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  • Author or Editor: Mark A. Lander x
  • HortScience x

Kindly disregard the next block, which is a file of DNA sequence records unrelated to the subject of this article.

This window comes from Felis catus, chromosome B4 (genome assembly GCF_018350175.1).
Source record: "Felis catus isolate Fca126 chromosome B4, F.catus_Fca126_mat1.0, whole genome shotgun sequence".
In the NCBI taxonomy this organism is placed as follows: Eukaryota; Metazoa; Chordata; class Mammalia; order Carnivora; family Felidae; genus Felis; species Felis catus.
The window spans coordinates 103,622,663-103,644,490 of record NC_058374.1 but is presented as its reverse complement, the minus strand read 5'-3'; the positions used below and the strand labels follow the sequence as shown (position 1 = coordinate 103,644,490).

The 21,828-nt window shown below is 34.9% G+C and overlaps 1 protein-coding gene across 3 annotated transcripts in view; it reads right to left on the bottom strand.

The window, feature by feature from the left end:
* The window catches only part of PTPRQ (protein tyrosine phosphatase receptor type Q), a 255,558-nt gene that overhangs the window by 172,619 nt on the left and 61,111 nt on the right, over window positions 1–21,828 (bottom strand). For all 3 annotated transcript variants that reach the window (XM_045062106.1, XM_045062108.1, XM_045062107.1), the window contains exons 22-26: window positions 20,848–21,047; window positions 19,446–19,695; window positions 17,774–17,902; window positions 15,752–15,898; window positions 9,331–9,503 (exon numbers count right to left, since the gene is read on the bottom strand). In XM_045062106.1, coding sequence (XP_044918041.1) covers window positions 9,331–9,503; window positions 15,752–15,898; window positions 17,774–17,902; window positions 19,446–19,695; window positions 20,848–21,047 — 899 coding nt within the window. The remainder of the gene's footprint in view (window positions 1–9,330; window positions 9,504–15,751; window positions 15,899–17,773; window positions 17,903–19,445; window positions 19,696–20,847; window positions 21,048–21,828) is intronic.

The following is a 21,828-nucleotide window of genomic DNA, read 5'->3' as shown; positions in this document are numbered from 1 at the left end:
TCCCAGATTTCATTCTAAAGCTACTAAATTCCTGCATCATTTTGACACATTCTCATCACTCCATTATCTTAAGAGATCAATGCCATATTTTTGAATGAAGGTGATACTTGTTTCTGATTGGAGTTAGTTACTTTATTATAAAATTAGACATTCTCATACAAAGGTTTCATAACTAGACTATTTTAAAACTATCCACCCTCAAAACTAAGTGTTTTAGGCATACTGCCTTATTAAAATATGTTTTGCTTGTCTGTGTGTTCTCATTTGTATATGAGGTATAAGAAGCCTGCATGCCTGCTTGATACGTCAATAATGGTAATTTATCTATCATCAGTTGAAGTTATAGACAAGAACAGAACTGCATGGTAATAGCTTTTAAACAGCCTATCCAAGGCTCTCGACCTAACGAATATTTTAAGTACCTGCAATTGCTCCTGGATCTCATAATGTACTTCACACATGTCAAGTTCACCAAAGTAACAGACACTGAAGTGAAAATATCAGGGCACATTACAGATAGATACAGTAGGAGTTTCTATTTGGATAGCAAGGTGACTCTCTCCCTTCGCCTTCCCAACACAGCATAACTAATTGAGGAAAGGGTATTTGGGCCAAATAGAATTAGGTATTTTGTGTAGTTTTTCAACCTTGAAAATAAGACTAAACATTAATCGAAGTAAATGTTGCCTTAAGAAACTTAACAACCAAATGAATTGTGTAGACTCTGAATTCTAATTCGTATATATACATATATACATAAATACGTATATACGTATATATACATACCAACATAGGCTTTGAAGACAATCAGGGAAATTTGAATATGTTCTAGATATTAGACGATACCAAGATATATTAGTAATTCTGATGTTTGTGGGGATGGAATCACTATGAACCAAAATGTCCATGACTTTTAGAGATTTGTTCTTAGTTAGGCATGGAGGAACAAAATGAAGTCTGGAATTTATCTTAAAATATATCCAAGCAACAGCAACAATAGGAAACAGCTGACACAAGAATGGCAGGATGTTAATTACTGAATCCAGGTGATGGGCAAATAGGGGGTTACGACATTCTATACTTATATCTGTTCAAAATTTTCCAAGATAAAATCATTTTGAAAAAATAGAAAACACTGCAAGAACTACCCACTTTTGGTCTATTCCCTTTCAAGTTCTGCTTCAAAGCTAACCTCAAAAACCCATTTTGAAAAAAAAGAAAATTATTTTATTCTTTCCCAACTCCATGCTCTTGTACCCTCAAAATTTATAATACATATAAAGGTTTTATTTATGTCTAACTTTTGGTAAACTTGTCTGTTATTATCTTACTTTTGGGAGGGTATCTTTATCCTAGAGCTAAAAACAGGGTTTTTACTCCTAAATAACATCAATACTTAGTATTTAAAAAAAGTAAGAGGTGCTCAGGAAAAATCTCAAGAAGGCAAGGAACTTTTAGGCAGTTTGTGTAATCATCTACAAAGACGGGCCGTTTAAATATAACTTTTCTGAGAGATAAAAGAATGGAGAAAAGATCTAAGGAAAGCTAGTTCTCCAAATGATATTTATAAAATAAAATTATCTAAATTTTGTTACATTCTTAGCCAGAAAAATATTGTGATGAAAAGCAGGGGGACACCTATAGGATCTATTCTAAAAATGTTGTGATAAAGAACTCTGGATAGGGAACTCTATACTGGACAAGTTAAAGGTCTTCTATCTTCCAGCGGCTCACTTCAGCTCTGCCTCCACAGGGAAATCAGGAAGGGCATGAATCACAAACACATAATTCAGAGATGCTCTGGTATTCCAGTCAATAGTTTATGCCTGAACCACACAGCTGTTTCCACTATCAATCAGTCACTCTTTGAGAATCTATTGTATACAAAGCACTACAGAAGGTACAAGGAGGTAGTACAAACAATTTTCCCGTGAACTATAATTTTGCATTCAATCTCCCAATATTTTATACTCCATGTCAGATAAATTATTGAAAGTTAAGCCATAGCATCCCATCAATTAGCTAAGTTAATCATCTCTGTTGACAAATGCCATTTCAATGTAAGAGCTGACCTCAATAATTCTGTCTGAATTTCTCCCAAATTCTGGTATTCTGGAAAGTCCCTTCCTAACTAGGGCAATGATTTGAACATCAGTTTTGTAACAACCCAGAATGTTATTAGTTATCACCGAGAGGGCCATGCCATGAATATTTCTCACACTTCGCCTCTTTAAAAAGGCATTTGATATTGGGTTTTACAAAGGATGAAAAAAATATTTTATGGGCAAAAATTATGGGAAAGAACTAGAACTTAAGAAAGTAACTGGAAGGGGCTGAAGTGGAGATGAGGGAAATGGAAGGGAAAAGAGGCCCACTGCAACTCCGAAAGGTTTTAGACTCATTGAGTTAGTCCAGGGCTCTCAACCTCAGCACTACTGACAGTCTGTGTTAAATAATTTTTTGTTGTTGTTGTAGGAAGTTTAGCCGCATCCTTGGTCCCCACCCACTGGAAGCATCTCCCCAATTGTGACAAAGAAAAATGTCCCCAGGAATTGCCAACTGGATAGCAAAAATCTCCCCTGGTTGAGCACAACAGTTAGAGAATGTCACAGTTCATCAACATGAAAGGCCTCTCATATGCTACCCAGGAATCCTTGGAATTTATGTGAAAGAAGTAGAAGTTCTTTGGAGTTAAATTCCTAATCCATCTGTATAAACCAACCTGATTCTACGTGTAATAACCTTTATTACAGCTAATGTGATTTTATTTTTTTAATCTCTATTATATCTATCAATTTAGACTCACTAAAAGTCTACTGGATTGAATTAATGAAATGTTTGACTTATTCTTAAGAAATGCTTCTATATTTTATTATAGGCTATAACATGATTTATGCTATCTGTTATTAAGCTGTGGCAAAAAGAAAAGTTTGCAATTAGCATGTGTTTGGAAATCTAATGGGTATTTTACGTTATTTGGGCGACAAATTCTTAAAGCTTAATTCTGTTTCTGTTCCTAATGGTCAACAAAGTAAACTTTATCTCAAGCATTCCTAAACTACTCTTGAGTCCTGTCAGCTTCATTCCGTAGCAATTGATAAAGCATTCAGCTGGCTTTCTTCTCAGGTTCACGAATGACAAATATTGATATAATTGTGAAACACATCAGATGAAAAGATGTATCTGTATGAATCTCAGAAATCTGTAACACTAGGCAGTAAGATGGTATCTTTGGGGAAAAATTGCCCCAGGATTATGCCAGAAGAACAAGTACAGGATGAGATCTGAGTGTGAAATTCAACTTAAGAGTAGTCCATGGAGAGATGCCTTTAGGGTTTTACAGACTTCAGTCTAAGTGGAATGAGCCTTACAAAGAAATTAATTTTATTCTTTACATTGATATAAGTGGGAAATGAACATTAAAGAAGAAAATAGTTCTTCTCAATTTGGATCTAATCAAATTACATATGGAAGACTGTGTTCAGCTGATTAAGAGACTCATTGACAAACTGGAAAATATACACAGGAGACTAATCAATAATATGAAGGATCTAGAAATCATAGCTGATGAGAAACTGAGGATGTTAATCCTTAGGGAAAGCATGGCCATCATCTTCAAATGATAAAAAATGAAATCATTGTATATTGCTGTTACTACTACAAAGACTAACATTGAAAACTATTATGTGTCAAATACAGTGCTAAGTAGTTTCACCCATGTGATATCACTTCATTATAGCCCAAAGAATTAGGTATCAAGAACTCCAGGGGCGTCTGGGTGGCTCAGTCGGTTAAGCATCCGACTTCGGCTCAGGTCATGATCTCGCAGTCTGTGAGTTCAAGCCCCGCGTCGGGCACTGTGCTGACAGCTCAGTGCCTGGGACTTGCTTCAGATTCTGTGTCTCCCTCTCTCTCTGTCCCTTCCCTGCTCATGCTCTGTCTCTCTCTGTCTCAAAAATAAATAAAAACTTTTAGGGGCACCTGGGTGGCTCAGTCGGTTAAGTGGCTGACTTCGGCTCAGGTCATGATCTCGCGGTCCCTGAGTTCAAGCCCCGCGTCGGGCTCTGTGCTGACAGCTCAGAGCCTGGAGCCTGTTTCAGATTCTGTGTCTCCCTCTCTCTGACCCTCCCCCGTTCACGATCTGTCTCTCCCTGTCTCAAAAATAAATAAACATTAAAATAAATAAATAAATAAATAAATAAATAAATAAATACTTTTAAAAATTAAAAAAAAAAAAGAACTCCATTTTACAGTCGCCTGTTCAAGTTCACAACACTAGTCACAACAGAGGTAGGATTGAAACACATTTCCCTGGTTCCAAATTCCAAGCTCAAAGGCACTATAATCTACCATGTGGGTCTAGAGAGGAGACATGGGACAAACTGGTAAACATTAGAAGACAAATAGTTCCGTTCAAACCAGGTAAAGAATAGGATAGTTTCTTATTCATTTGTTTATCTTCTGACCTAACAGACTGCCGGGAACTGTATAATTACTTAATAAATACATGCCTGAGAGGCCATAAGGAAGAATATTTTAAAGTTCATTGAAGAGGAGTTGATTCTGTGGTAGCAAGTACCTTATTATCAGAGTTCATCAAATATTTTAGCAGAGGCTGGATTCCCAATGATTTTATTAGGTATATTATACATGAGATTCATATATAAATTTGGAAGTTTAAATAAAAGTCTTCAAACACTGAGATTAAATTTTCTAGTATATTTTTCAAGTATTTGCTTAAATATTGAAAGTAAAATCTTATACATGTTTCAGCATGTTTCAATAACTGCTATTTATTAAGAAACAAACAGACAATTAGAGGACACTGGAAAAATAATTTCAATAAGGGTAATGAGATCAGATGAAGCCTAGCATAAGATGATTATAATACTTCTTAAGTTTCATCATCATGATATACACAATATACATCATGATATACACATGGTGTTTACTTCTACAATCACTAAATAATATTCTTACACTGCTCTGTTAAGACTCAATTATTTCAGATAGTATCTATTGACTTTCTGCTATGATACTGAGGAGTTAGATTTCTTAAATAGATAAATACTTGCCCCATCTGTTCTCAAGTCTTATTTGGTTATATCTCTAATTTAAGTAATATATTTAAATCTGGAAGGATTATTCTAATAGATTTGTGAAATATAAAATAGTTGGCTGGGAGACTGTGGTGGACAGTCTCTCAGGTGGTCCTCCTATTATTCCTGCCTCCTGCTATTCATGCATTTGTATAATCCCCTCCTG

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The frequency of tropical cyclones is a major factor affecting the vegetation of the Mariana Islands, where these storms are called typhoons. An average of about one typhoon per year has passed within ≈100 km of Guam during the past 50 years. The physiognomy of Guam's natural and urban forests is largely determined by these typhoons. The impact of each typhoon is determined by a long list of interacting factors such as species characteristics; environmental and horticultural conditions preceding the typhoon; the intensity, direction, and duration of winds; the amount of rainfall associated with the typhoon; and the environmental and horticultural conditions following the disturbance. Many species survive typhoons by reducing aerodynamic drag of the canopy by abscising inexpensive leaves or breakage of small stems which results in an intact major structural framework. Speed of recovery for nonlethal damage following disturbance depends on nonlimiting conditions during recovery. Thus, the most destructive typhoons are those that occur in sequence with other environmental stresses. The most common of these may be heat and high-light stress, associated with subsequent high pressure systems, and severe drought conditions. For example, the 230–298 km·h–1 winds of Typhoon Paka in Dec. 1997 were followed by the driest year on record for Guam. Typhoon debris and drought generated 1400 forest and grassland fires from Jan. through May 1998. Sequential typhoons are also severely damaging. For example, Guam experienced three direct eye passages and two more typhoons within 113 km during the months Aug. to Nov. 1992. Damage susceptibility and recovery dynamics will be discussed in relation to these and other physical, chemical, biological, and human-induced factors.

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